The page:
Alberta still has close to one million unharvested acres as of this week. Saskatchewan and Manitoba also have unharvested acres.
Here are some considerations for those acres:
1. What are the options for fields that still have last year’s wheat flat on the ground? Of course ideally, this wheat should be chopped up and spread properly. The combine would be the best tool for the job — but the crop and field have to be dry. They must also be dry to get any possible benefit from a discer. Harrowing requires very dry conditions and could create a big mess with that much residue. Burning would seem an option — again, once the crop is dry — but regulations, including permits and firebreaks, tend to limit its use. Another possibility: Since the first pass in heavy residue tends to be the easiest, direct seeding might make the best of a less-than-ideal situation — as long as the drill can penetrate for good seed to soil contact.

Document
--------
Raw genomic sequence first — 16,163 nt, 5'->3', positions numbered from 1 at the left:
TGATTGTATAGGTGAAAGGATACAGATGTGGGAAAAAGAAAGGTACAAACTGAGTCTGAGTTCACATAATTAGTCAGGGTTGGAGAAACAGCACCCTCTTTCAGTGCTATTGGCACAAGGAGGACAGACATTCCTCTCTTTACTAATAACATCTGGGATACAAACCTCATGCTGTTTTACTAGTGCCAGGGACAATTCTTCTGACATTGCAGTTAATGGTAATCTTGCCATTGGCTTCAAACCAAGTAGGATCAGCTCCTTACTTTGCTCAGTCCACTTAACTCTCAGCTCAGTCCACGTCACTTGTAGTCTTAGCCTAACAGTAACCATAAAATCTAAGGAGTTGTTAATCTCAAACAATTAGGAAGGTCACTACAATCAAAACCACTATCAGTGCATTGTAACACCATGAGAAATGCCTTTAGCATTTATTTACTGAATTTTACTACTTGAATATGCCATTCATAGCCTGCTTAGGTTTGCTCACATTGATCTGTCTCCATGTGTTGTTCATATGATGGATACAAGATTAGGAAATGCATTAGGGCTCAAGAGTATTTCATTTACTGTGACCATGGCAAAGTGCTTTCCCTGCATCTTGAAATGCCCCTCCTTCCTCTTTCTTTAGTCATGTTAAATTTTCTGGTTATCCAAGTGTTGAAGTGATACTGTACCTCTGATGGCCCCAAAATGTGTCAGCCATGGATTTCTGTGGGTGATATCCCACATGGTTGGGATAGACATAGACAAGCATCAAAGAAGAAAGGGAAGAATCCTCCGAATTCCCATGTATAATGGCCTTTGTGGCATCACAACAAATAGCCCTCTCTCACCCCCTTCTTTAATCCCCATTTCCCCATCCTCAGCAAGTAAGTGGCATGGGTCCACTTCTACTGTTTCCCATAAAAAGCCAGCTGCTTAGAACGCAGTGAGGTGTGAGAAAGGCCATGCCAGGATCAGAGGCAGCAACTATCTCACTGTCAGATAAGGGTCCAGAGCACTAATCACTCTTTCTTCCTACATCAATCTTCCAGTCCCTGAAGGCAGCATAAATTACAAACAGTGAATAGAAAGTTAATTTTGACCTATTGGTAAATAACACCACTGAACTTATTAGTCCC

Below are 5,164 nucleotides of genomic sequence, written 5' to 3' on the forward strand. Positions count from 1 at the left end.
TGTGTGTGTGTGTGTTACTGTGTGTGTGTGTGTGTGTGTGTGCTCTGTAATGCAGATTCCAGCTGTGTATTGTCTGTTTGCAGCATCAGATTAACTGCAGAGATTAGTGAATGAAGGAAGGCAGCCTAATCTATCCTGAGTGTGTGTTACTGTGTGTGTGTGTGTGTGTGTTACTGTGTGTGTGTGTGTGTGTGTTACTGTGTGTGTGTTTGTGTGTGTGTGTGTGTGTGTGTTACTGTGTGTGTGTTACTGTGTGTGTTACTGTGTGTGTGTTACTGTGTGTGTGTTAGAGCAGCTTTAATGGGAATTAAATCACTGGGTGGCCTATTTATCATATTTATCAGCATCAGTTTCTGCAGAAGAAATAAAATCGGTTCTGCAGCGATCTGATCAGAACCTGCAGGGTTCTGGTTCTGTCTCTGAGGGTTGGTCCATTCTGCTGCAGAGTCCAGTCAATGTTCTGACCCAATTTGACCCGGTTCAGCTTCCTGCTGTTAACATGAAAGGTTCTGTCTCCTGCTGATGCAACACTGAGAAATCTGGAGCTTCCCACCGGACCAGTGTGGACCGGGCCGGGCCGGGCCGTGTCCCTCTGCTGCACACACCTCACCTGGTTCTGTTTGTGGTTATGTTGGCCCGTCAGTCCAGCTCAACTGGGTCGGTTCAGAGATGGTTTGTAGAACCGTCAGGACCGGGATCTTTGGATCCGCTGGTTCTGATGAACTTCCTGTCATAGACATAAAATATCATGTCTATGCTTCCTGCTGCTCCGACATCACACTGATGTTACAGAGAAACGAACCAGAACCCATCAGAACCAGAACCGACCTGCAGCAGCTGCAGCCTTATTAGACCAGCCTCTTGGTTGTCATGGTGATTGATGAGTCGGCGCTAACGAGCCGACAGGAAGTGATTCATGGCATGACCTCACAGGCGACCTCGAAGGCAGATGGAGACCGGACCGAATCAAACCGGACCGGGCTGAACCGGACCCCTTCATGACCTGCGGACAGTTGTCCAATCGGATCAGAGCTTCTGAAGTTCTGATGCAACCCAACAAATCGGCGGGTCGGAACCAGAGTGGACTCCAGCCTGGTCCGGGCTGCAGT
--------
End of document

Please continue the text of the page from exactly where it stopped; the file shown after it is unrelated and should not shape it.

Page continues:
2. While waiting for fields to dry up, hand-thresh a few samples to see if the field is worth combining. You could send these samples to the CGC sample program.
3. Alberta’s crop insurance deadline for “quality” coverage for canola is May 31. That’s still a month away but if the wettest and worst-drained fields might not be ready by then, would an alternative shorter-season crop be better for that field? If yes, shopping now for seed might provide the best selection.
4. Oilseed processors will still accept 2016 canola harvested in spring 2017 if it meets their standards (which may vary between processors). Bring in an accurate, representative sample for them to assess. Find a map of processors here.
5. Weed control in fields not harvested. Harvest first, then spray. Spraying unharvested crop is off label and pesticide residues in harvested seed will be an issue. As well, weeds under the swath will not be accessible — and that could be where the big weed populations are. We’re talking volunteer canola.